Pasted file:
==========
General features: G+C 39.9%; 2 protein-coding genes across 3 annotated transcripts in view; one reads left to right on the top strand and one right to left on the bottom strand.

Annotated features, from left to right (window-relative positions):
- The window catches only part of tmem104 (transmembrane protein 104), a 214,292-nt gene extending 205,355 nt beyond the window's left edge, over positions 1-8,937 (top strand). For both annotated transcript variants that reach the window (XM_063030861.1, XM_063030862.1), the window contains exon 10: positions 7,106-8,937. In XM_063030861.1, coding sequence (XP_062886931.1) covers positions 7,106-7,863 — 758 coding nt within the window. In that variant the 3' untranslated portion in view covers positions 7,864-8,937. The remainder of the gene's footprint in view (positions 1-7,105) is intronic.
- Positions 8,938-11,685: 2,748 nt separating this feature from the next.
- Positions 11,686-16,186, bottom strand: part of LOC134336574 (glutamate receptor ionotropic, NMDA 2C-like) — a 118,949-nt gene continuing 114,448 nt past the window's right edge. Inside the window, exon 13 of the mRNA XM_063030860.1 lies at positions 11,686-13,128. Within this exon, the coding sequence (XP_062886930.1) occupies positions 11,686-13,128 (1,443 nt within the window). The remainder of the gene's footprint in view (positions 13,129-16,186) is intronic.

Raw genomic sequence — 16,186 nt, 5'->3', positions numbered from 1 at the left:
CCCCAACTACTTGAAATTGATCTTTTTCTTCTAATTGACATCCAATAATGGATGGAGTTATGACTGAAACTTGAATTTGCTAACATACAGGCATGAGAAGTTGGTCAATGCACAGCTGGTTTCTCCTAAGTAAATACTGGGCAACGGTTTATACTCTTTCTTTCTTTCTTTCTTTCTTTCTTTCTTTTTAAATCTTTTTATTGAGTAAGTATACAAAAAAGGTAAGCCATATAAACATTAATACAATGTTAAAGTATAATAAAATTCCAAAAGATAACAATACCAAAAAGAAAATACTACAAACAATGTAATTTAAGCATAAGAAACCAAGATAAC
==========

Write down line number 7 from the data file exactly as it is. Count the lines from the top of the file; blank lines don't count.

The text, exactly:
CCCCAACTACTTGAAATTGATCTTTTTCTTCTAATTGACATCCAATAATGGATGGAGTTATGACTGAAACTTGAATTTGCTAACATACAGGCATGAGAAGTTGGTCAATGCACAGCTGGTTTCTCCTAAGTAAATACTGGGCAACGGTTTATACTCTTTCTTTCTTTCTTTCTTTCTTTCTTTCTTTTTAAATCTTTTTATTGAGTAAGTATACAAAAAAGGTAAGCCATATAAACATTAATACAATGTTAAAGTATAATAAAATTCCAAAAGATAACAATACCAAAAAGAAAATACTACAAACAATGTAATTTAAGCATAAGAAACCAAGATAAC